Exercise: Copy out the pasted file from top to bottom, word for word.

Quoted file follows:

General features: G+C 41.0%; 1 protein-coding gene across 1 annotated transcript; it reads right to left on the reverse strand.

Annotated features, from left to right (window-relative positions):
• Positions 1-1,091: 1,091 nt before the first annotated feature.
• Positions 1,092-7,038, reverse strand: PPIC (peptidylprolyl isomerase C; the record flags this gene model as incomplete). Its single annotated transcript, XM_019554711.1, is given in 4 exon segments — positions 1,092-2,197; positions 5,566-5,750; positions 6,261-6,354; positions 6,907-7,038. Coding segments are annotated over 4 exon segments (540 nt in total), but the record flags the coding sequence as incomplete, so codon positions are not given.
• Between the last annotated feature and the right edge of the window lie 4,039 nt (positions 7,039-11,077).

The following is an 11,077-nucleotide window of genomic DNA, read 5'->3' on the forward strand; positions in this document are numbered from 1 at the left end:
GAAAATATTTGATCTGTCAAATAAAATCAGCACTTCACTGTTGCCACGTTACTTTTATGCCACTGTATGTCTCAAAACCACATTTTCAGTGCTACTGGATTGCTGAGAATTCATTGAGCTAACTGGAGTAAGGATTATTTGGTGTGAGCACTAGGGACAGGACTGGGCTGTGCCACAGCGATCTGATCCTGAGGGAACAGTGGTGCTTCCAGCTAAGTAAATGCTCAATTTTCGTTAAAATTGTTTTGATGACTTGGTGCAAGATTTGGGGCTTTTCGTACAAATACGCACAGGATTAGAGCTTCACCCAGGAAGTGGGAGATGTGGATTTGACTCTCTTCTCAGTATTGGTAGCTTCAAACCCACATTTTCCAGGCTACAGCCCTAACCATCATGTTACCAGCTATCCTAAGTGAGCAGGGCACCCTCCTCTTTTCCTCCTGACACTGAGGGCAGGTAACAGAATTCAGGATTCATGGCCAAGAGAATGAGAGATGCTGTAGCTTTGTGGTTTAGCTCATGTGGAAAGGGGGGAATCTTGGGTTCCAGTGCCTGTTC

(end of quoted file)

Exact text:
General features: G+C 41.0%; 1 protein-coding gene across 1 annotated transcript; it reads right to left on the reverse strand.

Annotated features, from left to right (window-relative positions):
• Positions 1-1,091: 1,091 nt before the first annotated feature.
• Positions 1,092-7,038, reverse strand: PPIC (peptidylprolyl isomerase C; the record flags this gene model as incomplete). Its single annotated transcript, XM_019554711.1, is given in 4 exon segments — positions 1,092-2,197; positions 5,566-5,750; positions 6,261-6,354; positions 6,907-7,038. Coding segments are annotated over 4 exon segments (540 nt in total), but the record flags the coding sequence as incomplete, so codon positions are not given.
• Between the last annotated feature and the right edge of the window lie 4,039 nt (positions 7,039-11,077).

The following is an 11,077-nucleotide window of genomic DNA, read 5'->3' on the forward strand; positions in this document are numbered from 1 at the left end:
GAAAATATTTGATCTGTCAAATAAAATCAGCACTTCACTGTTGCCACGTTACTTTTATGCCACTGTATGTCTCAAAACCACATTTTCAGTGCTACTGGATTGCTGAGAATTCATTGAGCTAACTGGAGTAAGGATTATTTGGTGTGAGCACTAGGGACAGGACTGGGCTGTGCCACAGCGATCTGATCCTGAGGGAACAGTGGTGCTTCCAGCTAAGTAAATGCTCAATTTTCGTTAAAATTGTTTTGATGACTTGGTGCAAGATTTGGGGCTTTTCGTACAAATACGCACAGGATTAGAGCTTCACCCAGGAAGTGGGAGATGTGGATTTGACTCTCTTCTCAGTATTGGTAGCTTCAAACCCACATTTTCCAGGCTACAGCCCTAACCATCATGTTACCAGCTATCCTAAGTGAGCAGGGCACCCTCCTCTTTTCCTCCTGACACTGAGGGCAGGTAACAGAATTCAGGATTCATGGCCAAGAGAATGAGAGATGCTGTAGCTTTGTGGTTTAGCTCATGTGGAAAGGGGGGAATCTTGGGTTCCAGTGCCTGTTC